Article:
Looking back, I'm not really sure what inspired my partner Lynne, and I, to pick Sri Lanka for this year's holiday destination. I suspect it was down to what was initially looked like a good value holiday to somewhere just that little bit different (Thailand seems to be the default choice, although after refining our hotel choices, it ended up being fairly pricey. Anyway, lets get on with the report:
Not sure if this is the correct place to post this but I just thought some might be interested in how my partner and I found Sri Lanka on a recent 2-week trip there.
We booked as usual through our preferred travel agent, Escape Worldwide. We have booked our last four long-haul holidays with them and they have provided absolutely first-class service - not easy with a picky pair like us :) This trip was booked in-turn with Kuoni who we have also travelled with before.
Our flight in wasn't a good one - I travel a lot for business and, flying from Glasgow, I usually use BA or KLM for most destinations unless heading to the US when I'll use either US or United. During a previous trip from the Maldives, we travelled back to the UK with Sri Lankan (changing to BA flight in LHR) and I wasn't particularly impressed. So this time, we decided to use Emirates as we'd heard some positive reviews. I assume those reviews were based on either a different class (i.e. not economy) or a different aircraft (e.g. the A380) as our 777 was cramped as hell thanks to Emirate's decision to squeeze in an extra line of seats. That, coupled with delays on take-off from Glasgow and landing into Dubai, plus terrible service (e.g. left two seats getting a snack with some coffee, right side just getting coffee, asking for sugar and not receiving it, they ran out of most meal options way too quickly etc) left me with a pretty poor impression of the airline. When we eventually landed at Dubai and took the 25min bus ride from the plane to the gate, our 2hr layover was now a 25min run to the next flight in a different area. We made it but, as expected, our luggage didn't so after spending a while at the baggage-claim desk, we walked out to meet the Kuoni rep. After a short hand-off to our driver Weera, we were on our way.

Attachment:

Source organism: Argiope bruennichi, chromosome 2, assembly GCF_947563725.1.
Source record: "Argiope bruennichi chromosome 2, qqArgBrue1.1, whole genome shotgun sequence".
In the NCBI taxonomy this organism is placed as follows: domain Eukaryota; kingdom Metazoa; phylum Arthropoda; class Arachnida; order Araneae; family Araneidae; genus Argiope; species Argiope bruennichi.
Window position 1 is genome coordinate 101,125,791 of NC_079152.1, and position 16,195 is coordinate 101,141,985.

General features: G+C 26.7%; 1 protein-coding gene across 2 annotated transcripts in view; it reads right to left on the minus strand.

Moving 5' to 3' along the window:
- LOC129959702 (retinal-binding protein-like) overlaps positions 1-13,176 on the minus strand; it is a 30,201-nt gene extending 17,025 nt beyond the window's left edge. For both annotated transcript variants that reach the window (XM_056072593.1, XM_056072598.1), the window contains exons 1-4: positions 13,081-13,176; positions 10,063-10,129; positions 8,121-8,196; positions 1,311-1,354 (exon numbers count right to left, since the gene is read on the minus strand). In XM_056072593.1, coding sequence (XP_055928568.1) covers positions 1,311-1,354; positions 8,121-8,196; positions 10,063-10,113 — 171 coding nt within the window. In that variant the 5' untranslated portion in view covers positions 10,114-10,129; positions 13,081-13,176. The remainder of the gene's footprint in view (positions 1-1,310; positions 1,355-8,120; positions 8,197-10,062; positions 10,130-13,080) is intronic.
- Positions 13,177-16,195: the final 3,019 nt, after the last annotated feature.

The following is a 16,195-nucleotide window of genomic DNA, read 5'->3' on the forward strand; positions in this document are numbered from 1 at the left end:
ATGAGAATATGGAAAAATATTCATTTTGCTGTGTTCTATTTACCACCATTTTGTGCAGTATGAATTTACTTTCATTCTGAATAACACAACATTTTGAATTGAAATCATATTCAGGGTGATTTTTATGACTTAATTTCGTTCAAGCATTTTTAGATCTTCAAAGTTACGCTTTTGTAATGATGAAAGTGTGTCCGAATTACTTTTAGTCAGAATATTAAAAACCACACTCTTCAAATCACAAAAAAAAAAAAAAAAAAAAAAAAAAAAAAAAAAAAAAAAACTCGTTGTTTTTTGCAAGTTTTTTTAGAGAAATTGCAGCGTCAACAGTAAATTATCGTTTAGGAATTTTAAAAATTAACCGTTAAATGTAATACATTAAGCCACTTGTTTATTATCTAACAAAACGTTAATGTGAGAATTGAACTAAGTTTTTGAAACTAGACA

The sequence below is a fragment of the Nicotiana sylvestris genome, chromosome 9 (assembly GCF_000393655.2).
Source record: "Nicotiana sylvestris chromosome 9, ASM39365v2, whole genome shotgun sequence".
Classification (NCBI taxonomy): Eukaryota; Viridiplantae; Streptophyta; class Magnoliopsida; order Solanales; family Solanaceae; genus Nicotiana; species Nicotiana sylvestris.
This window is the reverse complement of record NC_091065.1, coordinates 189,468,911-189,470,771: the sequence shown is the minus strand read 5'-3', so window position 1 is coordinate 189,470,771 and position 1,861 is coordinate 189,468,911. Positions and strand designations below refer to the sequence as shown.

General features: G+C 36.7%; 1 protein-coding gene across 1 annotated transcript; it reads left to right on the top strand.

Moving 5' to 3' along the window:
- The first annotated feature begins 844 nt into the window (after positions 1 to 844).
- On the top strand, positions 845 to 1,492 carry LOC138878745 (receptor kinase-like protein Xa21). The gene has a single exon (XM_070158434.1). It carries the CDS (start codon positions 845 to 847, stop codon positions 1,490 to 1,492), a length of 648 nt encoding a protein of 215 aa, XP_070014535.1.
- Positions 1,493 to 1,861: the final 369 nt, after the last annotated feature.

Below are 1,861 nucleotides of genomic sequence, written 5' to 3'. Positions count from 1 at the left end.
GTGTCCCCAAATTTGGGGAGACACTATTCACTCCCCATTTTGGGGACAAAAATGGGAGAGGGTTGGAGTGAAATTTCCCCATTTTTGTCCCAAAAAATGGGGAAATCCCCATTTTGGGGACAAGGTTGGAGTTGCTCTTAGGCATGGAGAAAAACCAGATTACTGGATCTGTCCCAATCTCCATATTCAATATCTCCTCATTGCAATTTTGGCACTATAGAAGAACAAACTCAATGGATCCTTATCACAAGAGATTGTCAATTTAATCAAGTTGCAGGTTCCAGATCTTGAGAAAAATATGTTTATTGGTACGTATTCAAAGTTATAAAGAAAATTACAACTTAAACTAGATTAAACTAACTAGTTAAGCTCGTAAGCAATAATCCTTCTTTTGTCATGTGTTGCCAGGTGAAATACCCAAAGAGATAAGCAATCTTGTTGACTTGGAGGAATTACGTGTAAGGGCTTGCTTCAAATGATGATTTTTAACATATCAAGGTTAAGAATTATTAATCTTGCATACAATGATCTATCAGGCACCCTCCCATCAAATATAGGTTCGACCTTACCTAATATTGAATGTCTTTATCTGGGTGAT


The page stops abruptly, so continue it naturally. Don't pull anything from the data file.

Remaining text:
Needless to say, I'll probably (budget-permitting) stick to BA/KLM (and their respective One World/Skyteam partners) in future.
#1 - Habarana (Cinnamon Lodge) - 3 nights